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My brother David began reading me the plays of Eugene Ionesco when I was seven
years old (he was sixteen at the time), just after we had finished the Oz series.
My parents would come in and scold him: "He's not interested in that," they would
say. "He doesn't understand it." "I like it," I'd insist, and they would leave
us alone. It never occurred to me that it was unusual that I would enjoy it, or
that these plays were unusual in theater. It was only in college, when I picked
them up again, that I began to truly appreciate them. I had started to become
interested in directing, at the time, and Ionesco seemed the most natural choice.
"They're hard to understand," my college roommate complained. "I like it," I said.
I soon found I was not alone. I found Ionesco echoed in the plays of a hundred different playwrights. His tragic farces were groundbreaking when he wrote them, the first of the "Theater of the Absurd" as Martin Esslin termed it. They were unconcerned with the artificial reality of realism, instead reaching a deeper theatrical reality, where joy and despair met. And though Ionesco avoided the political or moralistic plays, his own strong sense of how to treat other humans formed a structure deep beneath his work.
Nowadays, far fewer people warn that Ionesco is difficult to understand. His innovations have become the vernacular of modern theater. And compared to his successors, it is sometimes even hard to believe that he was once considered so experimental. Yet, despite Ionesco's influence, most Americans are exposed to few if any of his works directly. Some have been fed Rhinoceros or The Bald Soprano in the French classes, but even those people know little of his work beyond that. Why is it, I've wondered, that Ionesco's work is so infrequently performed, compared to other great playwrights of the twentieth century. I refer not only to playwrights like Tennessee Williams and Bertolt Brecht, but also Beckett, another pioneer of the Theater of the Absurd.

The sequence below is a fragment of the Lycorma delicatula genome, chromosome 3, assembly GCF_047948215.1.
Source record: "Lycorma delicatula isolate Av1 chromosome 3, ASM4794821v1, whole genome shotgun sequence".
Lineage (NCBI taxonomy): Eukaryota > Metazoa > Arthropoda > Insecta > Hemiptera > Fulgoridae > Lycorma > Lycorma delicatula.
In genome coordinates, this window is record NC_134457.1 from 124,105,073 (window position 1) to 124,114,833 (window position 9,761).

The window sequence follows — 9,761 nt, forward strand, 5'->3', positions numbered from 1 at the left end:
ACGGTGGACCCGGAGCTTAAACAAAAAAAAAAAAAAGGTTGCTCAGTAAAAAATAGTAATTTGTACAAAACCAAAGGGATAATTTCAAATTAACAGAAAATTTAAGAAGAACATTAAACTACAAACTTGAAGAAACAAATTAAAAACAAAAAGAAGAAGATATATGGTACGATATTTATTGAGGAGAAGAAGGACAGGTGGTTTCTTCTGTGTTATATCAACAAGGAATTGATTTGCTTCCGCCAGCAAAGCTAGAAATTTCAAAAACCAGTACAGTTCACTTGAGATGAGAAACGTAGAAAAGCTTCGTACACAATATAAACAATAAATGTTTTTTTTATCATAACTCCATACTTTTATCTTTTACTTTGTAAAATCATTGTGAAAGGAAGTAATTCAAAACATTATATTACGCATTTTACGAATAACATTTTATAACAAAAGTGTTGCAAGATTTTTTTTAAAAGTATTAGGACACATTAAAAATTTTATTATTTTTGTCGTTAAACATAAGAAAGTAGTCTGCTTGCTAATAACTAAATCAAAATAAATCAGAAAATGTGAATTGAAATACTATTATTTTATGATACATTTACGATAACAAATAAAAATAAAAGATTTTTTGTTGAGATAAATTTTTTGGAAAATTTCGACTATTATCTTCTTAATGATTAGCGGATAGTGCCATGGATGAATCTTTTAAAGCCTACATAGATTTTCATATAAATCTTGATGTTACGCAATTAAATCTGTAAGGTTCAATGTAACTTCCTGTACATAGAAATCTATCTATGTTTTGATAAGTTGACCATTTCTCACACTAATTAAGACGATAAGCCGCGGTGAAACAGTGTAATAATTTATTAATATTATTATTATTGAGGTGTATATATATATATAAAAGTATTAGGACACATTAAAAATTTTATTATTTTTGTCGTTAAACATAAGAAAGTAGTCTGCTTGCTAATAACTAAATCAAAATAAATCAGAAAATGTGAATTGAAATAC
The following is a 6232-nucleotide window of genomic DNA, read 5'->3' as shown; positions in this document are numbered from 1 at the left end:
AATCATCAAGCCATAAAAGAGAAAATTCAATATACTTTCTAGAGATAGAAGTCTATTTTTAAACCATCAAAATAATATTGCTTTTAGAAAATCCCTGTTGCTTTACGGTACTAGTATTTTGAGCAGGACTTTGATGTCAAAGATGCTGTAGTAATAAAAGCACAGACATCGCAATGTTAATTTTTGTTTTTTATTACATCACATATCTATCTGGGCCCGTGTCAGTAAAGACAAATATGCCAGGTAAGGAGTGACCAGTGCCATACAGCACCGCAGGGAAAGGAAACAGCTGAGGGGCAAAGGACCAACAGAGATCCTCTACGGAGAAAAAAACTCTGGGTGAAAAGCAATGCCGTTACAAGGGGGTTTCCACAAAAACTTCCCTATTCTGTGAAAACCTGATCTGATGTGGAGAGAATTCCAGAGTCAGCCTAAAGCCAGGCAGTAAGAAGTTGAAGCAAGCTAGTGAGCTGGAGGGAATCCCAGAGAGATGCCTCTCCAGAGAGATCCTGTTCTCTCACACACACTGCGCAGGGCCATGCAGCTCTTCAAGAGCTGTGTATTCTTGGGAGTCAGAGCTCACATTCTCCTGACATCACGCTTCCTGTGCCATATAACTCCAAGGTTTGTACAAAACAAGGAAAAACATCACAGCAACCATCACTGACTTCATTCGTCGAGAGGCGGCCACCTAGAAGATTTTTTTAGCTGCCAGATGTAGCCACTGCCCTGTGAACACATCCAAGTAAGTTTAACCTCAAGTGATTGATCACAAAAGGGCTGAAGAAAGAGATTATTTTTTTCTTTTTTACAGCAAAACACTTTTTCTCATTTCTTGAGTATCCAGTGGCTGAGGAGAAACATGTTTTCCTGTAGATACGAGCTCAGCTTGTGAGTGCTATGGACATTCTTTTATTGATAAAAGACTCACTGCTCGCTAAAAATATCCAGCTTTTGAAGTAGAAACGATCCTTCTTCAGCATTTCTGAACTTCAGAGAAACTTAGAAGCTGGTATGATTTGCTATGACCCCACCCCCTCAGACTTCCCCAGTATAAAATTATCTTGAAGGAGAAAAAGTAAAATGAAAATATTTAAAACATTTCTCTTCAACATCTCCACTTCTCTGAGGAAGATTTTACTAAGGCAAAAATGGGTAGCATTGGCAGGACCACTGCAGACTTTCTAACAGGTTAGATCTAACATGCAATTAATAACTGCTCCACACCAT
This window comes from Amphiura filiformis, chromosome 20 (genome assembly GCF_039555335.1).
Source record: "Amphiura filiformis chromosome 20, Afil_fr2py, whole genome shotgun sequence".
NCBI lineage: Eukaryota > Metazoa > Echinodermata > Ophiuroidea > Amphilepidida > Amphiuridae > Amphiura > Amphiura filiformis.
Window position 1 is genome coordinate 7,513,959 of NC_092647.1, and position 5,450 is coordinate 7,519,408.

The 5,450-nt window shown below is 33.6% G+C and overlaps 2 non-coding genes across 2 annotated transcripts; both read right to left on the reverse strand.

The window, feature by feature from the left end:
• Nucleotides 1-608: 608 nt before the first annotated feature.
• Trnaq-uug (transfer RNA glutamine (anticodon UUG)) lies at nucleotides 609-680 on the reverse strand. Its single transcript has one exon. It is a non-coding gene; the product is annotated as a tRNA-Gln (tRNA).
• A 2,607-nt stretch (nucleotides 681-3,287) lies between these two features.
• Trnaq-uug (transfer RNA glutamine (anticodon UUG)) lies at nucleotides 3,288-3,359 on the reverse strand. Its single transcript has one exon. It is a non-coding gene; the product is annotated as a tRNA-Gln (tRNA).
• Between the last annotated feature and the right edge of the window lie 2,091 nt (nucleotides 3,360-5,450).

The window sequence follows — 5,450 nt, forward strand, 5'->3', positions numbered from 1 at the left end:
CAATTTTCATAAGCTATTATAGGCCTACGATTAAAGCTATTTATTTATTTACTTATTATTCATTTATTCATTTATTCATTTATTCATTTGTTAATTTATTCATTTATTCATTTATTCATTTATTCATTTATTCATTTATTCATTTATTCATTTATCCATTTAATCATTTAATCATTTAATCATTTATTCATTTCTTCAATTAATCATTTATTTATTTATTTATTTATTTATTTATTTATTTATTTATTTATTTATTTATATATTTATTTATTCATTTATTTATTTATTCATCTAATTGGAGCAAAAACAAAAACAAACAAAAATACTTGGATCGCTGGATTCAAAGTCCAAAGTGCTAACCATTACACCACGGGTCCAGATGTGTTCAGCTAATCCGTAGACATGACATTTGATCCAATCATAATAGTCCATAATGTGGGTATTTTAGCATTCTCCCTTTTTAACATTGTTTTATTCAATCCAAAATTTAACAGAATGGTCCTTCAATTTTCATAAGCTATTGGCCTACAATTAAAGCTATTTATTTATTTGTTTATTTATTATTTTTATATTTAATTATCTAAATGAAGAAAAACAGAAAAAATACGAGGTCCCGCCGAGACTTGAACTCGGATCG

I would not presume to boil down the complexities of that question into this short essay. But I will mention one thing that, I believe, is a contributing factor. It is very difficult to institutionalize Ionesco. His plays live in a way that invites interpretation and reinterpretation. By rejecting the formal rules of theater, Ionesco has created something not completely measurable, a sort of quantum theater. It's indefinable till it's observed. Then it changes.
Yet it is just that factor that keeps his plays as alive today as they ever were. You will not see any "definitive" interpretation of Ionesco's work in this Festival. Instead, you will see 39 plays done in 39 ways, all reinvented and instilled with the life of those working on them. To keep this living, ever-changing sense, I have set up a program of Shorts that shifts from performance to performance, so that different Shorts precede different performances on different days. I urge you to see what you can of them, attend our seminars and discuss what you saw, and attend our film program and see other interpretations of Ionesco's work altogether.
Catch them while you can. When they appear next, they'll be different.
Links to other Ionesco Festival sites
Untitled Theater Company #61 Home Page
Essay on Rhinoceros
Day by Day Schedule
Staff and sponsors
More information on Ionesco and his plays at www.ionesco.org